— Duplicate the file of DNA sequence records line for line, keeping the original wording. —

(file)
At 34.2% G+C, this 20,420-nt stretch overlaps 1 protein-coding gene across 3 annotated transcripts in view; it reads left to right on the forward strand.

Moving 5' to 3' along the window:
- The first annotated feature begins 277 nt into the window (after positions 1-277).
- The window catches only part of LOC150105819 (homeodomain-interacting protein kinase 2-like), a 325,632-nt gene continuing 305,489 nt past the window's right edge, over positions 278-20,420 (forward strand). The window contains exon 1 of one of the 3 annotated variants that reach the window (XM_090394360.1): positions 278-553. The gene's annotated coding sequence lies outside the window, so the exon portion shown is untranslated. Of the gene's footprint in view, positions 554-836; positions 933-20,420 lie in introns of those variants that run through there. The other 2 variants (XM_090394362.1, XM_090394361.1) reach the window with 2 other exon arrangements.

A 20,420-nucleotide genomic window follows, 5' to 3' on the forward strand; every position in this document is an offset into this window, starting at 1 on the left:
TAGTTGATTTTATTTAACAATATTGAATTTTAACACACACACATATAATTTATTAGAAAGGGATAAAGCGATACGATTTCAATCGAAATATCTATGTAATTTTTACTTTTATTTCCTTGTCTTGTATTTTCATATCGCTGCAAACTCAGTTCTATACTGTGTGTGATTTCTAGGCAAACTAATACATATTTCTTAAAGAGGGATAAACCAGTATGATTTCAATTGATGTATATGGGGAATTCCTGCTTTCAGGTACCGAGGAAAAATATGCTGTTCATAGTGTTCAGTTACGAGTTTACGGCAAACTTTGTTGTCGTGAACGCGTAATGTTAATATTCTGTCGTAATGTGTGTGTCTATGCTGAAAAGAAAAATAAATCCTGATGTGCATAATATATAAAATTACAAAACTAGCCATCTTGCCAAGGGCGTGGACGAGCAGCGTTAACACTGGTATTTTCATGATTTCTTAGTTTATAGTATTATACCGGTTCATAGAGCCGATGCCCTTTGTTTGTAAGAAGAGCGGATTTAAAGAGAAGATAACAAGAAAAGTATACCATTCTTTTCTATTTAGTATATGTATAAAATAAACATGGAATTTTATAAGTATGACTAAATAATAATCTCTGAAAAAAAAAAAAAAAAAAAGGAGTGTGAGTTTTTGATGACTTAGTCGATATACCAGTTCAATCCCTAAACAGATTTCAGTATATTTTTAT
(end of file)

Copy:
At 34.2% G+C, this 20,420-nt stretch overlaps 1 protein-coding gene across 3 annotated transcripts in view; it reads left to right on the forward strand.

Moving 5' to 3' along the window:
- The first annotated feature begins 277 nt into the window (after positions 1-277).
- The window catches only part of LOC150105819 (homeodomain-interacting protein kinase 2-like), a 325,632-nt gene continuing 305,489 nt past the window's right edge, over positions 278-20,420 (forward strand). The window contains exon 1 of one of the 3 annotated variants that reach the window (XM_090394360.1): positions 278-553. The gene's annotated coding sequence lies outside the window, so the exon portion shown is untranslated. Of the gene's footprint in view, positions 554-836; positions 933-20,420 lie in introns of those variants that run through there. The other 2 variants (XM_090394362.1, XM_090394361.1) reach the window with 2 other exon arrangements.

A 20,420-nucleotide genomic window follows, 5' to 3' on the forward strand; every position in this document is an offset into this window, starting at 1 on the left:
TAGTTGATTTTATTTAACAATATTGAATTTTAACACACACACATATAATTTATTAGAAAGGGATAAAGCGATACGATTTCAATCGAAATATCTATGTAATTTTTACTTTTATTTCCTTGTCTTGTATTTTCATATCGCTGCAAACTCAGTTCTATACTGTGTGTGATTTCTAGGCAAACTAATACATATTTCTTAAAGAGGGATAAACCAGTATGATTTCAATTGATGTATATGGGGAATTCCTGCTTTCAGGTACCGAGGAAAAATATGCTGTTCATAGTGTTCAGTTACGAGTTTACGGCAAACTTTGTTGTCGTGAACGCGTAATGTTAATATTCTGTCGTAATGTGTGTGTCTATGCTGAAAAGAAAAATAAATCCTGATGTGCATAATATATAAAATTACAAAACTAGCCATCTTGCCAAGGGCGTGGACGAGCAGCGTTAACACTGGTATTTTCATGATTTCTTAGTTTATAGTATTATACCGGTTCATAGAGCCGATGCCCTTTGTTTGTAAGAAGAGCGGATTTAAAGAGAAGATAACAAGAAAAGTATACCATTCTTTTCTATTTAGTATATGTATAAAATAAACATGGAATTTTATAAGTATGACTAAATAATAATCTCTGAAAAAAAAAAAAAAAAAAAGGAGTGTGAGTTTTTGATGACTTAGTCGATATACCAGTTCAATCCCTAAACAGATTTCAGTATATTTTTAT